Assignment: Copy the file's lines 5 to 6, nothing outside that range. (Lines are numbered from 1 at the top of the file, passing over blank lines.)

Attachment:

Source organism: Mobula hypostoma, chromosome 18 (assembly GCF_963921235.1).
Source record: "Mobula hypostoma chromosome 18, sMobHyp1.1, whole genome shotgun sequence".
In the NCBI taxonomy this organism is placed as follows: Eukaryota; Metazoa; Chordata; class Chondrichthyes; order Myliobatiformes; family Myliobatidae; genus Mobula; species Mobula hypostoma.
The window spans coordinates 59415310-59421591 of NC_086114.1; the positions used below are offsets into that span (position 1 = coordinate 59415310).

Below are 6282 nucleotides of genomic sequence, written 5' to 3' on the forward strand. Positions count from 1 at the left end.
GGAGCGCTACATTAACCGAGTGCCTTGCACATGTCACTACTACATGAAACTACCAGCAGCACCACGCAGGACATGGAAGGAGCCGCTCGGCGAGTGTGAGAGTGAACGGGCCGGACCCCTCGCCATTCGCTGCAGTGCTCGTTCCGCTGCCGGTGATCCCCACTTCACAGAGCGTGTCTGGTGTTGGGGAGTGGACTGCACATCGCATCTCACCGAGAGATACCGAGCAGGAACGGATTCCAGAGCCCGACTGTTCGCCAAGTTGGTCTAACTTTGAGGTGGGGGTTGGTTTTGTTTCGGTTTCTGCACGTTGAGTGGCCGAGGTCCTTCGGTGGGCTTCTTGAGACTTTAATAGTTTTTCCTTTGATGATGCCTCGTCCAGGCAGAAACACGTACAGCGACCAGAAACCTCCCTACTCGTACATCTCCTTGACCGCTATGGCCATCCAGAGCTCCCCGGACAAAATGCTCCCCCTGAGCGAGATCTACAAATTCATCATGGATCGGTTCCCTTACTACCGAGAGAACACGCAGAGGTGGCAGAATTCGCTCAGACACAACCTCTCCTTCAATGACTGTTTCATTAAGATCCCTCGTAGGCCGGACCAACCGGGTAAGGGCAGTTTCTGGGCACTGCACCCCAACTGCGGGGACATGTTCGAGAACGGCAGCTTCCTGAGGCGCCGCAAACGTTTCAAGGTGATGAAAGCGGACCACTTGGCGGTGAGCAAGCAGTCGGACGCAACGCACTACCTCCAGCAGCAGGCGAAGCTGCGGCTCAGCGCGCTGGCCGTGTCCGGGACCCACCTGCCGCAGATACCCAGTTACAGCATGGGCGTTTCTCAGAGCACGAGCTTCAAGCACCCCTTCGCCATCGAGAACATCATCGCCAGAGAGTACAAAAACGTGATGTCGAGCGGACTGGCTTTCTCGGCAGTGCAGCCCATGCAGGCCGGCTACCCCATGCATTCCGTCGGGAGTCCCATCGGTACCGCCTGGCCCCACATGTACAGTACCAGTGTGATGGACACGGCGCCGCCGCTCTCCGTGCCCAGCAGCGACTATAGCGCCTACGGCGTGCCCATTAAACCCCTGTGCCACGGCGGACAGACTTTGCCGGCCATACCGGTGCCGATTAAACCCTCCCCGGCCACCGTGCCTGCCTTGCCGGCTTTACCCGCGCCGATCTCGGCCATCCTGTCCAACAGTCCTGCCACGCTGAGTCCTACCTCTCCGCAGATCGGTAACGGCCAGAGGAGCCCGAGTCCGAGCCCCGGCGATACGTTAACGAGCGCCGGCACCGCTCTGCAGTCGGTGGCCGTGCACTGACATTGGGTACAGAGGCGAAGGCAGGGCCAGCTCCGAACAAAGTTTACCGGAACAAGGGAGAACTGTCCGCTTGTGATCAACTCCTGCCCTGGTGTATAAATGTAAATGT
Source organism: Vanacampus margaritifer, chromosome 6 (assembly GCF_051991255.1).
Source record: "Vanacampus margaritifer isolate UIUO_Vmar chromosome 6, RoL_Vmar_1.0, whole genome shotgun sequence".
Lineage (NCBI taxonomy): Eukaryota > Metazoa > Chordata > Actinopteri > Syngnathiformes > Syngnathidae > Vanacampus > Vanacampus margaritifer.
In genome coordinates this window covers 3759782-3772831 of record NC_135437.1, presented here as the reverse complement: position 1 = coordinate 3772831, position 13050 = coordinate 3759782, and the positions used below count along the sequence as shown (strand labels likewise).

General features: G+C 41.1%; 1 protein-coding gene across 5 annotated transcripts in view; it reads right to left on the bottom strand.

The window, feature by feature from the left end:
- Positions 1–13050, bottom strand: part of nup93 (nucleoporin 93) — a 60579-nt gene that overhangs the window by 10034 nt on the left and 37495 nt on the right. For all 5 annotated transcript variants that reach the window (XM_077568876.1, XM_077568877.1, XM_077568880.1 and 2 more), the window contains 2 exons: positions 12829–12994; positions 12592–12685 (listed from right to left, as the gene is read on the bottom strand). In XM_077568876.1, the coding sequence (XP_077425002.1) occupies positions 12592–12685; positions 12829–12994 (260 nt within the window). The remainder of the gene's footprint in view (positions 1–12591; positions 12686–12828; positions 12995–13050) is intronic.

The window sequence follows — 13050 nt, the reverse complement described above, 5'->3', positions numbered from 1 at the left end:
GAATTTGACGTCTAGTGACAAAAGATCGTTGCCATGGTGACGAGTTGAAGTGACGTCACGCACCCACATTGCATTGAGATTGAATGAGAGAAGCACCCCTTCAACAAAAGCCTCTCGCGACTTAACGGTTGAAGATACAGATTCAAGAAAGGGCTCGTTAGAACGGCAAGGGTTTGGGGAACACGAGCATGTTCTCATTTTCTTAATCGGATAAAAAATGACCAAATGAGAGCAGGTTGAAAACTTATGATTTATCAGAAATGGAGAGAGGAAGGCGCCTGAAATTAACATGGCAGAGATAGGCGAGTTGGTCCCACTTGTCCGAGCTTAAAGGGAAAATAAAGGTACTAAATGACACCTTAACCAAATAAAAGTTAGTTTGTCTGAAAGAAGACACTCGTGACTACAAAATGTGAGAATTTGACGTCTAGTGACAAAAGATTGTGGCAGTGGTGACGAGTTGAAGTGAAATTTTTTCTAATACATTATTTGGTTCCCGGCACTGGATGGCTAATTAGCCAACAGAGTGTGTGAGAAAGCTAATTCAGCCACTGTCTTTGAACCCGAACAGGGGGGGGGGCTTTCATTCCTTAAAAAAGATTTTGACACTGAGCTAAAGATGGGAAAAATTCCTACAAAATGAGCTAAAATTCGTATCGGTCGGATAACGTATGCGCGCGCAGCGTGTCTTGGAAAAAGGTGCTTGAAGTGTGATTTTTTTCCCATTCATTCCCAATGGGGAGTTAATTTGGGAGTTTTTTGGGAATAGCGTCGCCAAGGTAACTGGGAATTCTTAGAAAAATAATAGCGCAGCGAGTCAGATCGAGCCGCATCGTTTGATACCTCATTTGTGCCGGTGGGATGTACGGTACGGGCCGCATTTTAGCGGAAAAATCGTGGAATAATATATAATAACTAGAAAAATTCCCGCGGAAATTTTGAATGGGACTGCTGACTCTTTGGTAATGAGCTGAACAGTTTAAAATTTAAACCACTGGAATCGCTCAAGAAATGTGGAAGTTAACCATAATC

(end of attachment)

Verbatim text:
Below are 6282 nucleotides of genomic sequence, written 5' to 3' on the forward strand. Positions count from 1 at the left end.
GGAGCGCTACATTAACCGAGTGCCTTGCACATGTCACTACTACATGAAACTACCAGCAGCACCACGCAGGACATGGAAGGAGCCGCTCGGCGAGTGTGAGAGTGAACGGGCCGGACCCCTCGCCATTCGCTGCAGTGCTCGTTCCGCTGCCGGTGATCCCCACTTCACAGAGCGTGTCTGGTGTTGGGGAGTGGACTGCACATCGCATCTCACCGAGAGATACCGAGCAGGAACGGATTCCAGAGCCCGACTGTTCGCCAAGTTGGTCTAACTTTGAGGTGGGGGTTGGTTTTGTTTCGGTTTCTGCACGTTGAGTGGCCGAGGTCCTTCGGTGGGCTTCTTGAGACTTTAATAGTTTTTCCTTTGATGATGCCTCGTCCAGGCAGAAACACGTACAGCGACCAGAAACCTCCCTACTCGTACATCTCCTTGACCGCTATGGCCATCCAGAGCTCCCCGGACAAAATGCTCCCCCTGAGCGAGATCTACAAATTCATCATGGATCGGTTCCCTTACTACCGAGAGAACACGCAGAGGTGGCAGAATTCGCTCAGACACAACCTCTCCTTCAATGACTGTTTCATTAAGATCCCTCGTAGGCCGGACCAACCGGGTAAGGGCAGTTTCTGGGCACTGCACCCCAACTGCGGGGACATGTTCGAGAACGGCAGCTTCCTGAGGCGCCGCAAACGTTTCAAGGTGATGAAAGCGGACCACTTGGCGGTGAGCAAGCAGTCGGACGCAACGCACTACCTCCAGCAGCAGGCGAAGCTGCGGCTCAGCGCGCTGGCCGTGTCCGGGACCCACCTGCCGCAGATACCCAGTTACAGCATGGGCGTTTCTCAGAGCACGAGCTTCAAGCACCCCTTCGCCATCGAGAACATCATCGCCAGAGAGTACAAAAACGTGATGTCGAGCGGACTGGCTTTCTCGGCAGTGCAGCCCATGCAGGCCGGCTACCCCATGCATTCCGTCGGGAGTCCCATCGGTACCGCCTGGCCCCACATGTACAGTACCAGTGTGATGGACACGGCGCCGCCGCTCTCCGTGCCCAGCAGCGACTATAGCGCCTACGGCGTGCCCATTAAACCCCTGTGCCACGGCGGACAGACTTTGCCGGCCATACCGGTGCCGATTAAACCCTCCCCGGCCACCGTGCCTGCCTTGCCGGCTTTACCCGCGCCGATCTCGGCCATCCTGTCCAACAGTCCTGCCACGCTGAGTCCTACCTCTCCGCAGATCGGTAACGGCCAGAGGAGCCCGAGTCCGAGCCCCGGCGATACGTTAACGAGCGCCGGCACCGCTCTGCAGTCGGTGGCCGTGCACTGACATTGGGTACAGAGGCGAAGGCAGGGCCAGCTCCGAACAAAGTTTACCGGAACAAGGGAGAACTGTCCGCTTGTGATCAACTCCTGCCCTGGTGTATAAATGTAAATGT